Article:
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Neurobiology: Breaking into the Brain
Lake Forest College
Lake Forest, Illinois 60045
By searching for the mechanism that cancer cells use to pass through the blood brain barrier, researchers have discovered that an enzyme is responsible for promoting both invasion and growth in the brain.
On the microbial scale, the brain is as secure and heavily guarded as a bank vault, and anything trying to infect it must have as many tricks as a master criminal. In order to get into the central nervous system (CNS), pathogens first must cross the blood-brain barrier (BBB), a tightly packed wall of epithelial cells surrounding the vessels supplying nutrients to the brain (1). If they can manage that, the invaders must then somehow survive and grow within a totally new extracellular environment, while up against the immune response of reactive astrocytes (2). These defenses apply to not only pathogenic infections, but also to tumor cells from within the body. Despite all of these obstacles, breast cancer cells still metastasize (spread from one tissue to another) to the brain in up to 30% of cases (3). The specific mechanisms used by cancer cells to bypass all of these defenses in order to spread into the brain are not entirely understood. In their 2015 study, Wu et al. initially hoped to understand how the matrix metalloproteinases (MMPs) contribute to brain metastasis, but inevitably uncovered a larger pathway (4).
MMPs are a group of enzymes with a wide range of different chemical mechanisms, and the general function of degrading proteins is essential to the extracellular matrix. Because of this effect, multiple MMPs have been implicated by prior research into cancer growth and invasion, but general treatments have not been effective in significantly reducing any aspect of cancer (5, 6). In order to determine the relationship between specific MMPs and brain metastasis to better create specific therapies, Wu et al. correlated the expression of 21 different types of MMP between healthy and brain metastatic cell lines and found that only the variant MMP1 consistently increased in expression depending on brain metastasis. With the enzyme narrowed down, the researchers were able to model the BBB, and found that increased MMP1 in the system increased barrier permeability by breaking down the proteins occluding and claudin, which are critical elements in the tight junctions, allowing the passage of more cancer cells (1).
Although this finding helped to explain why MMP1 overexpression can help cancer cells into the CNS, Wu et al. still wanted to know why MMP1 expression was increased in the first place. To better understand this, they correlated MMP1 expression with a set of other genes that mark for cancer and found that it most strongly correlated with the gene encoding cyclooxegenase 2 (COX2), a protein responsible for the production of lipid-based prostaglandin compounds. This connection to brain metastasis was cemented by the discovery that COX2 overexpression was found in cancer cell lines, and in the tissue of patients suffering from brain metastasis of breast cancer. The researchers then revealed the link between COX2 and MMP1 by demonstrating that COX2’s product, PGE2, was necessary for MMP1 expression. This led to another interesting discovery. Not only does the PGE2 created from COX2 promote MMP1 expression in cancer cells, but it also promotes the expression of chemokine (C-C motif) ligand 7 (CCL7) in astrocytes. CCL7 then promotes the survival and growth of tumor-initiating cells (TICs) which can adapt to the CNS’s environment (7). COX2, therefore, contributes to brain metastasis through PGE2 in two different ways. Not only does it allow the cancer cells to produce MMP1 to break down the defensive barrier, but it also causes the astrocytes to produce CCL7, allowing the invading cells to establish themselves (Fig 1).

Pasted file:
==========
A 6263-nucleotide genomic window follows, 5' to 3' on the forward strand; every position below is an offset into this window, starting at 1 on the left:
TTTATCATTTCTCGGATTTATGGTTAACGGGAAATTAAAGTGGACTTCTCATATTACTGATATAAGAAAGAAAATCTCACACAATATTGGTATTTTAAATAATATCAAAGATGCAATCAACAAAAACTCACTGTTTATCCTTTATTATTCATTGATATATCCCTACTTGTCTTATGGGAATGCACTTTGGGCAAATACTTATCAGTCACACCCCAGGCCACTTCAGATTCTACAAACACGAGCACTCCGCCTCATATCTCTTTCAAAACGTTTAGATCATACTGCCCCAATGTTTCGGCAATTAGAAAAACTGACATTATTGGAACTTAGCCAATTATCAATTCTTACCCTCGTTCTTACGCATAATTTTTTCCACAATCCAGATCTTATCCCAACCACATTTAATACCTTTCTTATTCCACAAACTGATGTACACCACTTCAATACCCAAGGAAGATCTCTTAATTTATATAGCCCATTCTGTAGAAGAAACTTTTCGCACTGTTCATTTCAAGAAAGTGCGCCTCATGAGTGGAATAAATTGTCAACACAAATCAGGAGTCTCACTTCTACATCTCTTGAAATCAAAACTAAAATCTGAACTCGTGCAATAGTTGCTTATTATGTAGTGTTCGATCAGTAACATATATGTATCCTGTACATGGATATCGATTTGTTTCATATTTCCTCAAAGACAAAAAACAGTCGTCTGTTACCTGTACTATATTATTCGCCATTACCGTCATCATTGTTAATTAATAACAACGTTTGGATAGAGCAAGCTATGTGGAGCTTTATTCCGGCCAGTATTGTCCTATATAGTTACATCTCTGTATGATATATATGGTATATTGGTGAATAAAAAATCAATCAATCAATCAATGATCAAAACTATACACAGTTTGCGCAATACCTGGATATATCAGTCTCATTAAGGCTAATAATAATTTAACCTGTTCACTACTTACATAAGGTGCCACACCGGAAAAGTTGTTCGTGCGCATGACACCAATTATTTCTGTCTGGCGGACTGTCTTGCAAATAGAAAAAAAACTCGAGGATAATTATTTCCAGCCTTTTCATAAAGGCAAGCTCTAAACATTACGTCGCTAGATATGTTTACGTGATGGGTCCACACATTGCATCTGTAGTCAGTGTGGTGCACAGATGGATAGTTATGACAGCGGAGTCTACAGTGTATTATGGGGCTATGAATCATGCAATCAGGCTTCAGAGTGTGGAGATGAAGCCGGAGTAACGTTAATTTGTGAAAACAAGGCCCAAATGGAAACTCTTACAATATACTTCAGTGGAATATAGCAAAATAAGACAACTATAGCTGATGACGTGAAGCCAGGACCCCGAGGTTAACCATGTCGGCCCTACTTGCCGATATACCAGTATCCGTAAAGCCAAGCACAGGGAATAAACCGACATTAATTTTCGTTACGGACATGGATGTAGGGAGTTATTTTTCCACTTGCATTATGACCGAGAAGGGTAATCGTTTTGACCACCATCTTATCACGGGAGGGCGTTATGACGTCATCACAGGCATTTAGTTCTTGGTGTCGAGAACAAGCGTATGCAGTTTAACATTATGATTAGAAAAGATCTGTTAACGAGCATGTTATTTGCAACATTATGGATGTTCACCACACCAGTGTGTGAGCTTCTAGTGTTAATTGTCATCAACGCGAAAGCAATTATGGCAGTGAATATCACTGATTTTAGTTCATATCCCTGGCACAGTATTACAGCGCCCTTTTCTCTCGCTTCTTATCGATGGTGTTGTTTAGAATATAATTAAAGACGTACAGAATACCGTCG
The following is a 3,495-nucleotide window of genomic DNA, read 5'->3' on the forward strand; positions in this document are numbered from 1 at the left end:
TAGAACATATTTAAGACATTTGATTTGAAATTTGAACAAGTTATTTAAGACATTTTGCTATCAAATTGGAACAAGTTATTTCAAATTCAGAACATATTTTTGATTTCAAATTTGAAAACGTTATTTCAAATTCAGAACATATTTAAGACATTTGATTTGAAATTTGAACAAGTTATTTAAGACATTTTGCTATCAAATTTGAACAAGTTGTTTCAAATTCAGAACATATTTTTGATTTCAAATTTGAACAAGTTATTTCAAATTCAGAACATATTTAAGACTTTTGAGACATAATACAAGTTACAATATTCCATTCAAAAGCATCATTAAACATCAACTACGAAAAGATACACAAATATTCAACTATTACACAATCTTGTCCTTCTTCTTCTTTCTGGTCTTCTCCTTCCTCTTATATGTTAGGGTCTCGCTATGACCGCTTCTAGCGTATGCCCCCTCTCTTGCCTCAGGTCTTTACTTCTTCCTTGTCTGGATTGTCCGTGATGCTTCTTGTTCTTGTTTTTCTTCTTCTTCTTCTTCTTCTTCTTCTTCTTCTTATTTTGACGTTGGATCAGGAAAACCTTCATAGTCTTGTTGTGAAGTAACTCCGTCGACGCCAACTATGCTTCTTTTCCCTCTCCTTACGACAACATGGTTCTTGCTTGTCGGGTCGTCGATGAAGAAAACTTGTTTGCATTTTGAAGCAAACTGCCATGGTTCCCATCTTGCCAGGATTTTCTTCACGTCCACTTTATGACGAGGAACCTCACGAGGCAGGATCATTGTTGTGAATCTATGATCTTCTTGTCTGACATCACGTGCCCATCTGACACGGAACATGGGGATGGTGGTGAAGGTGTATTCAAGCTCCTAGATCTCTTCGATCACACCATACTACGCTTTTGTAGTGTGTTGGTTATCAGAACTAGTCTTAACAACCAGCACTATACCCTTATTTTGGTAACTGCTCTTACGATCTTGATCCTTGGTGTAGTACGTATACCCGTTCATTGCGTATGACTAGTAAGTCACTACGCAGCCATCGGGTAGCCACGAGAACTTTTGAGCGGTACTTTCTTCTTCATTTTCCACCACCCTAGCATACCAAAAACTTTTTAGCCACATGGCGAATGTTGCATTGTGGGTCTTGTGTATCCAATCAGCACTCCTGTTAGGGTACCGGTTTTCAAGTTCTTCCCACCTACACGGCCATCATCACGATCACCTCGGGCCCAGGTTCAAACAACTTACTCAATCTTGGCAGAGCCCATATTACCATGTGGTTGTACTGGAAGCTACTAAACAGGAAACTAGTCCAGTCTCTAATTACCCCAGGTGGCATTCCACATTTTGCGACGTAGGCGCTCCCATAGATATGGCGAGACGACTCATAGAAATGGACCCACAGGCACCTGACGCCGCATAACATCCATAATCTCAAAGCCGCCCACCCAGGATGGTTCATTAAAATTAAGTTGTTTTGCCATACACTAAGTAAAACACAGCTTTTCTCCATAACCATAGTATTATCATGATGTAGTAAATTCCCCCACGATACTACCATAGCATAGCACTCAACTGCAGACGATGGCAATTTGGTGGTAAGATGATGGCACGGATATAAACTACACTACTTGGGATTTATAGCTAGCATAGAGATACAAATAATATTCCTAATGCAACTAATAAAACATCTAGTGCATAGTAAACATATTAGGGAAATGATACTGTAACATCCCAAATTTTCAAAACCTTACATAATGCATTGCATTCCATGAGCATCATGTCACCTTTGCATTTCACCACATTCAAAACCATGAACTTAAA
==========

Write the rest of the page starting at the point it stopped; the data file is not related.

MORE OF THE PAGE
Figure 1: COX2 pathway promotion of brain metastasis. COX2 induced the expression of prostaglandins, including PGE1. PGE1 increases the expression of MMP1 from cancer cells, which enhances the ability for tumor cells to invade by breaking down proteins essential to the blood brain barrier, and CCL7 from astrocytes, which promotes the survival of tumor-forming cells.